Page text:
On February 9, agents busted an illegal rhino horn smuggling ring – not in Namibia or South Africa, but in five US states.
Let’s hear it for the Transportation Security Administration – those unsmiling folks who make your life miserable at airport security checkpoints. It was two Long Beach California TSA officials who detained Wade Steffen of Hico, Texas, his wife Molly and his mother after discovering $20,000 in $100-bill bundles in Molly Steffen’s purse. An extended search revealed $337,000 in the trio’s carry-on luggage. The loot wasn’t from a bank robbery or bribery attempt; it was the ill-gotten gains from the sale of sawed-off rhinoceros horns on the international black market.
The airport arrests forced into the open an ongoing undercover sting dubbed “Operation Crash” (the term for a herd of rhinoceroses) – which by that point had been in the works for 18 months. The following day special agents of the U.S. Fish and Wildlife Service, U.S. Immigration and Customs Enforcement Homeland Security Investigations and other local law enforcement officers swooped down on the rest of the ring resulting in the seizure of 37 rhino horns, over $1 million in cash, and $1 million in Rolex watches, gold bars, and diamonds. Of all the swag, the most valuable commodity pound for pound are the rhino horns which bring as much as $20,000 to $25,000 a pound when sold as medicine in China and especially Viet Nam. A pair of rhino horns can fetch $50,000 to $100,000 on the black market. And an end product like a libation cup can bring up to $300,000.
In addition to Steffen, six more people were arrested – four of whom were from the Los Angeles area. The ring – which is believed to have trafficked in rhino horns for years – worked with an auction house in Missouri that specialized in selling live and stuffed exotic animals. Antiques expert David Hausman was charged in U.S. District Court in Manhattan with illegally trafficking rhinoceros horns and with creating false documents to conceal the illegal nature of the transaction, prosecutors said. And in New Jersey, Amir Even-Ezra was arrested Feb. 18 on a felony trafficking charge after purchasing rhino horns from a New York resident in New Jersey. And Jin Zhao Feng, a Chinese national, was arrested on suspicion of overseeing the shipment of dozens of rhino horns from the U.S. to China. The accused were charged with four counts of rhino horn trafficking in violation of federal laws protecting rare and endangered species. If convicted, the accused face up to five years confinement in federal prison. “These individuals conspired to bring rhino horns from all over the country to a main port here in Los Angeles,” said U.S. Attorney Andre Birotte. “where they were to connect with a Chinese national who would export those rhino horns to China at enormous profits.”
New sources for sawed-off rhino horn. Same tragic consequences.
Other surprising sources for rhino horn in America are antique shops and the walls of big game hunters. In Europe, nature exhibits at museums have been targeted by members of organized crime syndicates who hack off the horns of stuffed rhinos. This development marks a new turn in the illegal rhino horn trade. Usually, it is live rhinos in African wildlife preserves, which are left to die an agonizing death after their horns are sawed off at the stump by poachers. From 2009 to the present, some 800 rhinos were slaughtered for their horns in South Africa. And on the day of this posting, four South African Park officials have been arrested for killing two rhinos in Kruger National Park.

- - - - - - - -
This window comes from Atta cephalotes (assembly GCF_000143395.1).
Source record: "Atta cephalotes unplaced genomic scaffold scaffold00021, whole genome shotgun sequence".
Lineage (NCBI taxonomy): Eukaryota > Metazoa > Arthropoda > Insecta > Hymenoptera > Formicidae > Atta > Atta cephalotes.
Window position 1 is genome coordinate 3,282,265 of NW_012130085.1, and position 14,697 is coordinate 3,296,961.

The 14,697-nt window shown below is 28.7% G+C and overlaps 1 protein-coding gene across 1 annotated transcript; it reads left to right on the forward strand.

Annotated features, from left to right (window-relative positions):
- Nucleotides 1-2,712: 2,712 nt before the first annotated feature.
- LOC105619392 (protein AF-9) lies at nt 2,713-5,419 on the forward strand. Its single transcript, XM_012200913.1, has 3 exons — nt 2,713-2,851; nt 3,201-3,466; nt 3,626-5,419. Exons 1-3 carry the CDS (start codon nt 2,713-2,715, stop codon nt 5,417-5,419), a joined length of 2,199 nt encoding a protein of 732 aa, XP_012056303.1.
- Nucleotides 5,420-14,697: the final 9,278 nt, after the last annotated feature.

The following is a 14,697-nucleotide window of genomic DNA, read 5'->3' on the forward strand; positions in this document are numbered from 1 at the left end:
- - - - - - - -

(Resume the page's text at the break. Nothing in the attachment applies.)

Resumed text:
Does rhino horn actually have any healing power? The answer is unequivocally NO. Studies by pharmaceutical company Hoffmann-La Roche and the Zoological Society of London have reported that there is absolutely no medicinal value in rhino horn, which contains keratin, the same type of protein that makes up hair and fingernails. But try telling that to members of a culture that has believed in the horn’s magic for thousands of years. It has traditionally been used to treat such conditions as typhoid fever, convulsions and carbuncles. In recent years it has come to be known as a cure for cancer. Not only is there no truth to those claim, but application and ingestion of the pulverized horn has led to a number of cases of illness.
The belief in the medicinal power of pulverized rhino horn persists despite campaigns and bans like the 1993 international trade ban initiated by the Convention on International Trade in Endangered Species of Wild Flora and Fauna (CITES), which counted 175 member countries and regions among its signers. For a time, the ban appeared to reduce the illegal rhino horn trade to enforceable levels. But now that go-getter nations like China and Vietnam have developed global trade networks with a thriving black market underbelly, the emerging wealthy class in Asia can easily circumvent restrictions to secure this symbol of wealth and status.
For now, though, let’s view the success of Operation Crash as a cause for celebration. In the words U.S. Fish and Wildlife Service Director Dan Ashe, “By taking out this ring of rhino horn traffickers, we have shut down a major source of black market horn and dealt a serious blow to rhino horn smuggling both in the U.S. and globally.”